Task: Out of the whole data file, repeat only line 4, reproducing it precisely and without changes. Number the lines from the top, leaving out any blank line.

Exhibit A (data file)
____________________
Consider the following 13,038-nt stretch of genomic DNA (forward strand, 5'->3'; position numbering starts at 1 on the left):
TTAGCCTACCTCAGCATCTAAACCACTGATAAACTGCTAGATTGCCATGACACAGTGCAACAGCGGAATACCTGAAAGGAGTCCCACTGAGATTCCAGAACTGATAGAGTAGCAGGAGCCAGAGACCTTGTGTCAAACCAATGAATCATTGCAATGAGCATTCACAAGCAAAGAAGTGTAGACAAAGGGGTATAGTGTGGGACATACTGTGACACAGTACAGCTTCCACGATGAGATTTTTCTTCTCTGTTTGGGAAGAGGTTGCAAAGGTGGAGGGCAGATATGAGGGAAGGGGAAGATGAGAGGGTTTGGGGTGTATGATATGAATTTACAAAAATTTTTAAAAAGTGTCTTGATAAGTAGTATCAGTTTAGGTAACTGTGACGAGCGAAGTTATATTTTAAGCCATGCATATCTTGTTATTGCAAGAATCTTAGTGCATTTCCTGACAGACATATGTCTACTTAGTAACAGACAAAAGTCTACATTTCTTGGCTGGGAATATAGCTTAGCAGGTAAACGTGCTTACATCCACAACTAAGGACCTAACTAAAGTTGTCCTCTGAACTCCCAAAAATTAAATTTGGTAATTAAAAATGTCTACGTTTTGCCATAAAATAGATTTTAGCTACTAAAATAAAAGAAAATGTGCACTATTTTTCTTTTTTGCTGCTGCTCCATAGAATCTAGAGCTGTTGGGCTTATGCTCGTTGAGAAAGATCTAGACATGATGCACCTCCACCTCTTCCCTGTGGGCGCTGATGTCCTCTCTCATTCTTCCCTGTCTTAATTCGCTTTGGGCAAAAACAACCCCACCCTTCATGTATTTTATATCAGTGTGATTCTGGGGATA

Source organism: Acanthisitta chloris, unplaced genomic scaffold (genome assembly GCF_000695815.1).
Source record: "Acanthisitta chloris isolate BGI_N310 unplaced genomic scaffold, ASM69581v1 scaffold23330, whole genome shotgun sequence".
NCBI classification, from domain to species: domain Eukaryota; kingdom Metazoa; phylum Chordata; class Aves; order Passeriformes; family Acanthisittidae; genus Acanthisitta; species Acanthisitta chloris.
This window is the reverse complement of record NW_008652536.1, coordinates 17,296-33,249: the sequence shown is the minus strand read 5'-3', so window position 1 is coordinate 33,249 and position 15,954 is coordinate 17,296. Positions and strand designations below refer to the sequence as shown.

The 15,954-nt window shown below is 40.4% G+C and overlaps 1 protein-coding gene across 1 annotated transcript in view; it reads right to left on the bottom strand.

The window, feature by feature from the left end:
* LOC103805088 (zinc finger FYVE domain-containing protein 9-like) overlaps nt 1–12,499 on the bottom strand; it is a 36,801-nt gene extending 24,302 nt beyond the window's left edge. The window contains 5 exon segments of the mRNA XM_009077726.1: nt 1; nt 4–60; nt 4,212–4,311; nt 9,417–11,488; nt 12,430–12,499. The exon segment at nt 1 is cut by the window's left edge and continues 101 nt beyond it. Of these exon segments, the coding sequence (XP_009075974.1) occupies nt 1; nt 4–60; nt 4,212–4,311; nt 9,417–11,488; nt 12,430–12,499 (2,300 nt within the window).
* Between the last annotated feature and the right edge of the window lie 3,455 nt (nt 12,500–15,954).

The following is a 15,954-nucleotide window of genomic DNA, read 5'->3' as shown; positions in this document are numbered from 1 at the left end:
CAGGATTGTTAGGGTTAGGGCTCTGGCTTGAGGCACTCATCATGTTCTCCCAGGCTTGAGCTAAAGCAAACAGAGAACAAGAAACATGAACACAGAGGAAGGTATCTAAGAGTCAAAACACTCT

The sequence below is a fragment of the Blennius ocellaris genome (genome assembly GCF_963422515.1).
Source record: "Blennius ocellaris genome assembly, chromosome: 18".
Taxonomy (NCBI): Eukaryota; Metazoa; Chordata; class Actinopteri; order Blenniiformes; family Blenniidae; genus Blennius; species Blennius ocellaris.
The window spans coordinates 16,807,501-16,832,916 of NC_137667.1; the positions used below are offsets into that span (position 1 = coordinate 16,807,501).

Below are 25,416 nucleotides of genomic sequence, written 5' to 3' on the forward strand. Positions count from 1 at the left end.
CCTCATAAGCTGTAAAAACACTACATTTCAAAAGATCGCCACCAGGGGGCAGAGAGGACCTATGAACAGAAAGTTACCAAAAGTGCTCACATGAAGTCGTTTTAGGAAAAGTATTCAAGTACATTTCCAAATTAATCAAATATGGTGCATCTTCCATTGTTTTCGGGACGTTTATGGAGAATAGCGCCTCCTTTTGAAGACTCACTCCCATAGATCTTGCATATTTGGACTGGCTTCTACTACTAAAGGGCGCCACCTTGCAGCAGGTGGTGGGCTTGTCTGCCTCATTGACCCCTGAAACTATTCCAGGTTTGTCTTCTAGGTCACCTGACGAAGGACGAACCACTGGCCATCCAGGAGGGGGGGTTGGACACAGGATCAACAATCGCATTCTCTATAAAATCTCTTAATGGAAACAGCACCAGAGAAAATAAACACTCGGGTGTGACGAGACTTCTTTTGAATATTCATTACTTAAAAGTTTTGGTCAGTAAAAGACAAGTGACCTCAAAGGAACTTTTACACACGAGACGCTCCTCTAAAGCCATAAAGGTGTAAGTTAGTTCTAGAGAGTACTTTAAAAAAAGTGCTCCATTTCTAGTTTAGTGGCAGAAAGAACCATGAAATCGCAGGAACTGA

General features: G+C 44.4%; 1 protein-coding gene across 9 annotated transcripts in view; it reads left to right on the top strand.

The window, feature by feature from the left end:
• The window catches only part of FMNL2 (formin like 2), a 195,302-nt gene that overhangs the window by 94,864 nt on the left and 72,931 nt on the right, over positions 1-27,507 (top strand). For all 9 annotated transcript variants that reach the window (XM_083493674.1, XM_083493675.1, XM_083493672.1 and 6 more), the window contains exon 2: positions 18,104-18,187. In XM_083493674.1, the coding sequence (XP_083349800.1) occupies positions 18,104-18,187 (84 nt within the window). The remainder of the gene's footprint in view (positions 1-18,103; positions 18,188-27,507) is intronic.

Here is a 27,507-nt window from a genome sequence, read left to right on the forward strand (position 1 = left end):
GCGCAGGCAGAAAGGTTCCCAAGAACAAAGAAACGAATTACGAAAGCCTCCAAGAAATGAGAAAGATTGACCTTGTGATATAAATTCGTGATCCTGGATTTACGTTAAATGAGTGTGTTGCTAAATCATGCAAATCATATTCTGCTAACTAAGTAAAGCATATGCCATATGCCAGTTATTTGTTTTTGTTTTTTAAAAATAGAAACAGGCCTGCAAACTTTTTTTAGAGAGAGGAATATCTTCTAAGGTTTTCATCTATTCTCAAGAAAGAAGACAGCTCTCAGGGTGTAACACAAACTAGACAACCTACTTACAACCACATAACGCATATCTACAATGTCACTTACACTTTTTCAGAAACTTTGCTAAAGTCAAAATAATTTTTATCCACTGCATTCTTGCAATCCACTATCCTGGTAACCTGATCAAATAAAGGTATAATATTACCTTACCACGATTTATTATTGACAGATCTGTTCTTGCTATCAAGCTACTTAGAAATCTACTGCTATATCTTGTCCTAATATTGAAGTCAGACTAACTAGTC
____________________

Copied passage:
Source record: "Acanthisitta chloris isolate BGI_N310 unplaced genomic scaffold, ASM69581v1 scaffold23330, whole genome shotgun sequence".